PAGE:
One of the perks of being self-employed is that you call all the shots. You don’t have a boss breathing down your neck, questioning you about where you’ve been, why things are taking so long, and why your TPS report cover sheets are missing. However, the downside to that is you have to make all the decisions about everything.
One of the biggest dilemmas you face is about retirement accounts. If you had an employer, a benefits package might be part of the deal and investing would be a matter of letting your boss take money from your check and put it into your investment account automatically.
But since you’re self-employed, you have to do that for yourself, and although you might be a genius when it comes to remodeling a living room or adding on a deck, and you can calculate measurements in your head while you’re sleeping, knowing the difference between an IRA and 401k baffles you. So, here you go; a quick primer on retirement accounts so you can start sticking some money away for when you’re ready to hang up your hammer and enjoy your retirement.
Let’s Start with the Basics: What Is an IRA?
IRA stands for Individual Retirement Account. It is a special type of savings account that is made up of different kinds of investments, from 401(k)s, stocks and bonds to even CDs and cash. You choose how much money you want to dedicate to the IRA up to IRS limits and you choose the investment type. You can open an IRA with a brokerage firm or the bank you already deal with most likely has an investment arm as well.
Different Types of Retirement Accounts
There are four types of retirement accounts that best suit self-employed people: Individual 401(k), SEP IRA, Defined Benefit Plan, and the Simple IRA. Let’s go over the differences below.
There are two types of these plans: traditional and Roth. With a traditional 401(k), you make contributions up to plan limits with gross income (pre-tax dollars), and then pay taxes on the amount at the time of withdrawal. With the Roth 401(k), you invest after-tax dollars up to allowable limits, but then you won’t have to pay taxes when you retire and are ready to withdraw the money.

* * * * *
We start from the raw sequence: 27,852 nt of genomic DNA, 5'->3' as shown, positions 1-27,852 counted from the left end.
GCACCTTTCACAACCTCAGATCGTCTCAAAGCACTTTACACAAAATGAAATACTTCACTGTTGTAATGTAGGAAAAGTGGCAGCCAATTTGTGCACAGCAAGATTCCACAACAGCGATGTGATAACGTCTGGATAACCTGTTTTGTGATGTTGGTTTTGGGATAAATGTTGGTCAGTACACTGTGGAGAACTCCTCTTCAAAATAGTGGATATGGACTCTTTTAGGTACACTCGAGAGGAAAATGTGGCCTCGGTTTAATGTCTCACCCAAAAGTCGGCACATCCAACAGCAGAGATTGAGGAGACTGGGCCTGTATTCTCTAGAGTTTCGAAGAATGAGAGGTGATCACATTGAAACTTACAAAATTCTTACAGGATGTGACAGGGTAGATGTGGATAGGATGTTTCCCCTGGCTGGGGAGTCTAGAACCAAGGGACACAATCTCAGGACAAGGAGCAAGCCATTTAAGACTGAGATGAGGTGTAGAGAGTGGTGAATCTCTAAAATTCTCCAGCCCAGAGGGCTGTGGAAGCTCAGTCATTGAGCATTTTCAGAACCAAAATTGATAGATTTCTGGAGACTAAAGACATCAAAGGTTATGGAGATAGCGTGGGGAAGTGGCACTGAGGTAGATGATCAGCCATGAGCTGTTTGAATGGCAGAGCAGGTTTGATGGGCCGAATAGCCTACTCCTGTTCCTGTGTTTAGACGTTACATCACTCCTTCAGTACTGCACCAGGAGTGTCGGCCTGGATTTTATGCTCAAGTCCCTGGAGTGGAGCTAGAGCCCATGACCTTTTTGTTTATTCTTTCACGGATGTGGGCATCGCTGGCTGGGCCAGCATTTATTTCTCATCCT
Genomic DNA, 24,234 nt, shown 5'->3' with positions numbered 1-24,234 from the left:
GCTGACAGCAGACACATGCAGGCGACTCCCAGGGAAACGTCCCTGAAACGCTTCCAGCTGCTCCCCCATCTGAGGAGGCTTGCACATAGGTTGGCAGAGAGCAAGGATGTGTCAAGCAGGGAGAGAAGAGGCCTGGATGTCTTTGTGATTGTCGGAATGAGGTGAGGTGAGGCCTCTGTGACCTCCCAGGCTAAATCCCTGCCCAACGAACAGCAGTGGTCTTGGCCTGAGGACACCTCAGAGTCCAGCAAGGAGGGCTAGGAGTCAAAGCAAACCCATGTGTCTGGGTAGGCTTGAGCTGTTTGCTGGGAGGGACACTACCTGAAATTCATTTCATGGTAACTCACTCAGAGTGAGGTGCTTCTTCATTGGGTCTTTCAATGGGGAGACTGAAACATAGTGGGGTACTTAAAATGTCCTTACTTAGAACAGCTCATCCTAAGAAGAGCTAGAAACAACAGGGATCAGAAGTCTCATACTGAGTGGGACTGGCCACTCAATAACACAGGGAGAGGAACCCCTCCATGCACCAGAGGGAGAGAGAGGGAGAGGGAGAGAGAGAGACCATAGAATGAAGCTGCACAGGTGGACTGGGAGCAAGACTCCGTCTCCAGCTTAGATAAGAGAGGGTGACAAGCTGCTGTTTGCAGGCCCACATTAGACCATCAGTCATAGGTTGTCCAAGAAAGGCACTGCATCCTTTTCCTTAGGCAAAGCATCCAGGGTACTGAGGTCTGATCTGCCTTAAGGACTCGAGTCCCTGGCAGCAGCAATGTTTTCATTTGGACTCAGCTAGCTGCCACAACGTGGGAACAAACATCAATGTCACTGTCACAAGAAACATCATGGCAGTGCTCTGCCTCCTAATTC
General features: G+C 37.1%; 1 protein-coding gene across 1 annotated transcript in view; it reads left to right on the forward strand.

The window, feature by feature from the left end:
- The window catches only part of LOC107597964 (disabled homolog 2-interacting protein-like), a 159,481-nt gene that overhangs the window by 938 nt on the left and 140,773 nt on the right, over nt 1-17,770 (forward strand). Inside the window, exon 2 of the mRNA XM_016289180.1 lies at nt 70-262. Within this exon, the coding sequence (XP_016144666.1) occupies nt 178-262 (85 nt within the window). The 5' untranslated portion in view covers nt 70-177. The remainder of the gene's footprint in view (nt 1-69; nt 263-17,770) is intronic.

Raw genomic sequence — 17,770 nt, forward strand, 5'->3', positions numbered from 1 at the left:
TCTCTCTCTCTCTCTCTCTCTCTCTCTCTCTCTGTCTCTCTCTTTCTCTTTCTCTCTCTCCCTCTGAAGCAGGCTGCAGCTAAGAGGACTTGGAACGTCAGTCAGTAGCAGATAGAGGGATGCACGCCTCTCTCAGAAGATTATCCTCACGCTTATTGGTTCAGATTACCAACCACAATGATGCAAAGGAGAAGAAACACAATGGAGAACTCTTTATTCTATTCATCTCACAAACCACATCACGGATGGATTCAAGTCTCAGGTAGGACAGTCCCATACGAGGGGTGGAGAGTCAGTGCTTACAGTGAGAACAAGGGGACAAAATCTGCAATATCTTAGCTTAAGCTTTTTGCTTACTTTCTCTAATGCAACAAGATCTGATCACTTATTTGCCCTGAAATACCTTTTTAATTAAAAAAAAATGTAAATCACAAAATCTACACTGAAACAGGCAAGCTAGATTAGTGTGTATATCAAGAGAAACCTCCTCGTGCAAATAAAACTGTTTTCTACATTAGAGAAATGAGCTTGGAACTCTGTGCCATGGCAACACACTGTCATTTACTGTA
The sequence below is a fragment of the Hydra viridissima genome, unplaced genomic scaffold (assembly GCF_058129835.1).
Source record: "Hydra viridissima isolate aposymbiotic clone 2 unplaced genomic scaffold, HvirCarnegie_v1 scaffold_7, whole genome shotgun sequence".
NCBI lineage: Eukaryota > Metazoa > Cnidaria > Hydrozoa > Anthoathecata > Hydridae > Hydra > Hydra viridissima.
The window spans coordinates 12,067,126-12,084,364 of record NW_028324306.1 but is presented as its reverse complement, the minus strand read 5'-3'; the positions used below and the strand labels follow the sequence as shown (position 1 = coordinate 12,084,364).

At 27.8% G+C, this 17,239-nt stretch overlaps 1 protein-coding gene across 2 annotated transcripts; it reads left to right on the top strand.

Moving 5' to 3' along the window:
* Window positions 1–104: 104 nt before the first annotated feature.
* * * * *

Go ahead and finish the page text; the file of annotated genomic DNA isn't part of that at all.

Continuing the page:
If you aren’t sure which option is best, consider this: if you think your tax bracket is higher now than it will be when you retire, choose the traditional 401(k). If you think your tax bracket will be higher when you retire, do a Roth 401(k) and pay the taxes now. However, you’ll want to check if you are eligible to open a Roth because there are income restrictions. There are no such restrictions for a traditional account.
A SEP IRA is similar to a traditional IRA. All investments are made with pre-tax dollars and are deductible from personal income at tax time. However, it allows the investor to invest both the employee and employer portions into the account. So, an employee can set how much they want to invest up to allowable limits and receive up to 25 percent of their investment as an employer contribution. This is ideal for a sole-proprietor that wants to bump up the amount to invest or a small business owner who wants to offer retirement benefits to his employees.
Defined Benefit Plans and Simple IRAs
If you’re over the age of 50 and are just starting to invest, these are good options for you because you can invest more than with traditional IRAs. For a defined benefit plan, you set the amount you want to have when you retire and you invest accordingly, generally up to $100,000 per year.
Simple IRAs allow individuals 50 years and older to invest up to $14,500 of the income each year. Keep in mind that the amount can be used to purchase stock or other investment tools, so that initial investment could grow quickly.
Now that you have some beginner’s knowledge about retirement plans, stop into a brokerage firm or your bank and ask them about the available options that are best for you.